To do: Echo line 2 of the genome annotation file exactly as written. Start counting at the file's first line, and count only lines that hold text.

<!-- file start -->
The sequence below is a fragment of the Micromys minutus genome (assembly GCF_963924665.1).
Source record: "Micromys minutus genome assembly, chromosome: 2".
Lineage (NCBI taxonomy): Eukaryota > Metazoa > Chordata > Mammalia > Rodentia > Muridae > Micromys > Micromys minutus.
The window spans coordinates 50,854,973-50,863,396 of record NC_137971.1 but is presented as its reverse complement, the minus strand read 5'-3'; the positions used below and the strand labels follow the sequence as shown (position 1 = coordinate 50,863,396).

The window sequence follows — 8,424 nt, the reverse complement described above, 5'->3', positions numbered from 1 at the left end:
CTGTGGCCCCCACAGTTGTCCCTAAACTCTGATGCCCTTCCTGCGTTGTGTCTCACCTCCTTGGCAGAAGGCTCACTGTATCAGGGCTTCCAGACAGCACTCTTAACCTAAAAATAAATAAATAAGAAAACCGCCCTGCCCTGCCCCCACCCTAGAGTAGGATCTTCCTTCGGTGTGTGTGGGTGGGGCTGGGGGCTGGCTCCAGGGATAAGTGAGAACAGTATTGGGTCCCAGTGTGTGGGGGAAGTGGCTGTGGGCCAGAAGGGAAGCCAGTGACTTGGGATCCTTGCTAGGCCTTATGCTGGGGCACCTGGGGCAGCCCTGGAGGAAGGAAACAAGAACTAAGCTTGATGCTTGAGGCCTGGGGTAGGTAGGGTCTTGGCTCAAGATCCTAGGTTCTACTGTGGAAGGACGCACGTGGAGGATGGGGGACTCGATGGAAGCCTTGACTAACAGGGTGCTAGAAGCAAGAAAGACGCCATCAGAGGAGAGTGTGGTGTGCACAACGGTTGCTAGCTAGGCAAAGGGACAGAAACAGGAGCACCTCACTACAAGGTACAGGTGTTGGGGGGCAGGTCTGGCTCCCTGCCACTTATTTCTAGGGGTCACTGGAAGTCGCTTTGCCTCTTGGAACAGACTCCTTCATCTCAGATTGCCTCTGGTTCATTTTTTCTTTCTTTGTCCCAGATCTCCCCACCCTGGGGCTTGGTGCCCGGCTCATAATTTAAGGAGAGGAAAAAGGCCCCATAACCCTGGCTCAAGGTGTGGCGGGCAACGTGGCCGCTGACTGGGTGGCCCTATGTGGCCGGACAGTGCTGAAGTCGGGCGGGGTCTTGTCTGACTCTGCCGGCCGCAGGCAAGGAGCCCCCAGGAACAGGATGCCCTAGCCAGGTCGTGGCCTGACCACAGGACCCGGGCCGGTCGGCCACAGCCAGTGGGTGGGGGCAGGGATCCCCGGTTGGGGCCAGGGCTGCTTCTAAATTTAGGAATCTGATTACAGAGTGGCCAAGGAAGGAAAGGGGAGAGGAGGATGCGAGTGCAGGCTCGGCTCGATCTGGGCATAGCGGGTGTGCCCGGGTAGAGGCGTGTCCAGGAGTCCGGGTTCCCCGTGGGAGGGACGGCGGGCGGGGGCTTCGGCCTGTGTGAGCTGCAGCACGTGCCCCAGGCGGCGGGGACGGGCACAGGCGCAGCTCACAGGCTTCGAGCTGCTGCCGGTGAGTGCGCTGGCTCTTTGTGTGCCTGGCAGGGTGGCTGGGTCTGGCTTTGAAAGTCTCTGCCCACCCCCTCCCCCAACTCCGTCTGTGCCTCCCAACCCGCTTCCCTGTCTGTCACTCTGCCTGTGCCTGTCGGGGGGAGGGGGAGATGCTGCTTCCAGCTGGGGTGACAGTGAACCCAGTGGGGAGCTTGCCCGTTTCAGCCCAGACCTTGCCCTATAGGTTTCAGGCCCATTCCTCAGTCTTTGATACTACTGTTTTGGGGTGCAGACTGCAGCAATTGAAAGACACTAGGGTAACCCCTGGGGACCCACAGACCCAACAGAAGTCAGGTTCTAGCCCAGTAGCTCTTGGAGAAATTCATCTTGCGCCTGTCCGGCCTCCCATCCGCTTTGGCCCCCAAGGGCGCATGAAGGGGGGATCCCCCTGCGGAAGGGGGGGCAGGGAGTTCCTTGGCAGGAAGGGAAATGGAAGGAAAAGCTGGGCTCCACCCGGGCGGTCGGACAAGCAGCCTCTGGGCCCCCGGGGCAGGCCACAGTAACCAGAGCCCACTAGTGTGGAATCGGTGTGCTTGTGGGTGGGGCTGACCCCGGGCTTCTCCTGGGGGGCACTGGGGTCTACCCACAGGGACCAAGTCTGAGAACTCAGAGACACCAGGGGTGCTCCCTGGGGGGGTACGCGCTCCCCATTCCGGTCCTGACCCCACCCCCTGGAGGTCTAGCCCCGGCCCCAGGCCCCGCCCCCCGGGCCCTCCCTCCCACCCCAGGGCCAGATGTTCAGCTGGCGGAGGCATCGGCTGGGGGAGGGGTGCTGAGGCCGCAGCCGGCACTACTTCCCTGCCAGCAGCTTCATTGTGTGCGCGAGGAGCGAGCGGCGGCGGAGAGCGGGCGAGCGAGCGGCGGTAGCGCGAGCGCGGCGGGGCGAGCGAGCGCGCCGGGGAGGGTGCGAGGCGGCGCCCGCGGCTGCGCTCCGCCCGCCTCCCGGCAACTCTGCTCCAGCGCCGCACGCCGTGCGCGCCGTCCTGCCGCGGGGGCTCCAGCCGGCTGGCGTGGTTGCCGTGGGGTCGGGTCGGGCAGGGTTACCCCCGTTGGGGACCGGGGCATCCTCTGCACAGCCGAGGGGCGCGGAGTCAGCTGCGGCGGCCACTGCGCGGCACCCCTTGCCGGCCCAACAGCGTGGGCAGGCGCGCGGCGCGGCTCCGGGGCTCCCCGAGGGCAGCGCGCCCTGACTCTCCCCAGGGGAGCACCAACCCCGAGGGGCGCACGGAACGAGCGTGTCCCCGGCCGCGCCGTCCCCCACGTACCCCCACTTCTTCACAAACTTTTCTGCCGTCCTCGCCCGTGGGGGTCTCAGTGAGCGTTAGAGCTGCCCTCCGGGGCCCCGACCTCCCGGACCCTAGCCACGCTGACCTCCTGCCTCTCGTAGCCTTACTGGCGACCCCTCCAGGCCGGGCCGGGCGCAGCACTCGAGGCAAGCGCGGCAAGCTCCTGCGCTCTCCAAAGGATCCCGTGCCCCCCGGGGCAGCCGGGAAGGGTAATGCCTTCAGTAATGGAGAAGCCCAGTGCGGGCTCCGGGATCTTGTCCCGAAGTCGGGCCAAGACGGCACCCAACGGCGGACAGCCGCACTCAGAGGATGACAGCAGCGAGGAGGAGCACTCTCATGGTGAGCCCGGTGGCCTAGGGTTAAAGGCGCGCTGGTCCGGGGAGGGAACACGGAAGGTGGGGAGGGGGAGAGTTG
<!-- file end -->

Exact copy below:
Source record: "Micromys minutus genome assembly, chromosome: 2".